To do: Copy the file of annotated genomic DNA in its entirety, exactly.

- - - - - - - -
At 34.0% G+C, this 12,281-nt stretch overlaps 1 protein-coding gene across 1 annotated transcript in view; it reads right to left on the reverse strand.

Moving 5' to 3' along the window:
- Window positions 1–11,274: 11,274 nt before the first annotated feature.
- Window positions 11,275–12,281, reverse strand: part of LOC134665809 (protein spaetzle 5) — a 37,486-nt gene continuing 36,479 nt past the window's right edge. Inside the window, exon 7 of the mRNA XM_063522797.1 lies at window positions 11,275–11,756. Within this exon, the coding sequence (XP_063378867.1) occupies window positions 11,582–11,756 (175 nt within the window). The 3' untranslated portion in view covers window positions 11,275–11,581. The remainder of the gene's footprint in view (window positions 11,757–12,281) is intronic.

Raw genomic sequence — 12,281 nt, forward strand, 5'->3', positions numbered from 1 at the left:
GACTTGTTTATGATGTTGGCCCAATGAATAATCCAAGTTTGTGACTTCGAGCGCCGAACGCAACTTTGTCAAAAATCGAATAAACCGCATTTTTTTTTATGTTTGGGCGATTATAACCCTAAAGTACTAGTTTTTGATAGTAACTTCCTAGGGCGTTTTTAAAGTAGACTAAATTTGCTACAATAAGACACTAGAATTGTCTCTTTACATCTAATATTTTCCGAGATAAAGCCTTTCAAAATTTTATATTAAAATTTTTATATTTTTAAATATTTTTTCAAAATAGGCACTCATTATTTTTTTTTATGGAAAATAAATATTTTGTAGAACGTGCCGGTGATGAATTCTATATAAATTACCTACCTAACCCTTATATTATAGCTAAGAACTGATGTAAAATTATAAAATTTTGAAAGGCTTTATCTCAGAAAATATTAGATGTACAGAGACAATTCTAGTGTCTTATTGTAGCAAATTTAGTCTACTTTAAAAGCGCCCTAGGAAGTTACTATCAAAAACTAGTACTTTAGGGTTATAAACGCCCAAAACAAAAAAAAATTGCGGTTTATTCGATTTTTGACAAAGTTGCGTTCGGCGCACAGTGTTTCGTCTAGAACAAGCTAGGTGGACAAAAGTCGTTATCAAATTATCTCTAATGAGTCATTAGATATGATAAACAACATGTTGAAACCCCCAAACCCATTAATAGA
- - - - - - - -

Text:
At 34.0% G+C, this 12,281-nt stretch overlaps 1 protein-coding gene across 1 annotated transcript in view; it reads right to left on the reverse strand.

Moving 5' to 3' along the window:
- Window positions 1–11,274: 11,274 nt before the first annotated feature.
- Window positions 11,275–12,281, reverse strand: part of LOC134665809 (protein spaetzle 5) — a 37,486-nt gene continuing 36,479 nt past the window's right edge. Inside the window, exon 7 of the mRNA XM_063522797.1 lies at window positions 11,275–11,756. Within this exon, the coding sequence (XP_063378867.1) occupies window positions 11,582–11,756 (175 nt within the window). The 3' untranslated portion in view covers window positions 11,275–11,581. The remainder of the gene's footprint in view (window positions 11,757–12,281) is intronic.

Raw genomic sequence — 12,281 nt, forward strand, 5'->3', positions numbered from 1 at the left:
GACTTGTTTATGATGTTGGCCCAATGAATAATCCAAGTTTGTGACTTCGAGCGCCGAACGCAACTTTGTCAAAAATCGAATAAACCGCATTTTTTTTTATGTTTGGGCGATTATAACCCTAAAGTACTAGTTTTTGATAGTAACTTCCTAGGGCGTTTTTAAAGTAGACTAAATTTGCTACAATAAGACACTAGAATTGTCTCTTTACATCTAATATTTTCCGAGATAAAGCCTTTCAAAATTTTATATTAAAATTTTTATATTTTTAAATATTTTTTCAAAATAGGCACTCATTATTTTTTTTTATGGAAAATAAATATTTTGTAGAACGTGCCGGTGATGAATTCTATATAAATTACCTACCTAACCCTTATATTATAGCTAAGAACTGATGTAAAATTATAAAATTTTGAAAGGCTTTATCTCAGAAAATATTAGATGTACAGAGACAATTCTAGTGTCTTATTGTAGCAAATTTAGTCTACTTTAAAAGCGCCCTAGGAAGTTACTATCAAAAACTAGTACTTTAGGGTTATAAACGCCCAAAACAAAAAAAAATTGCGGTTTATTCGATTTTTGACAAAGTTGCGTTCGGCGCACAGTGTTTCGTCTAGAACAAGCTAGGTGGACAAAAGTCGTTATCAAATTATCTCTAATGAGTCATTAGATATGATAAACAACATGTTGAAACCCCCAAACCCATTAATAGA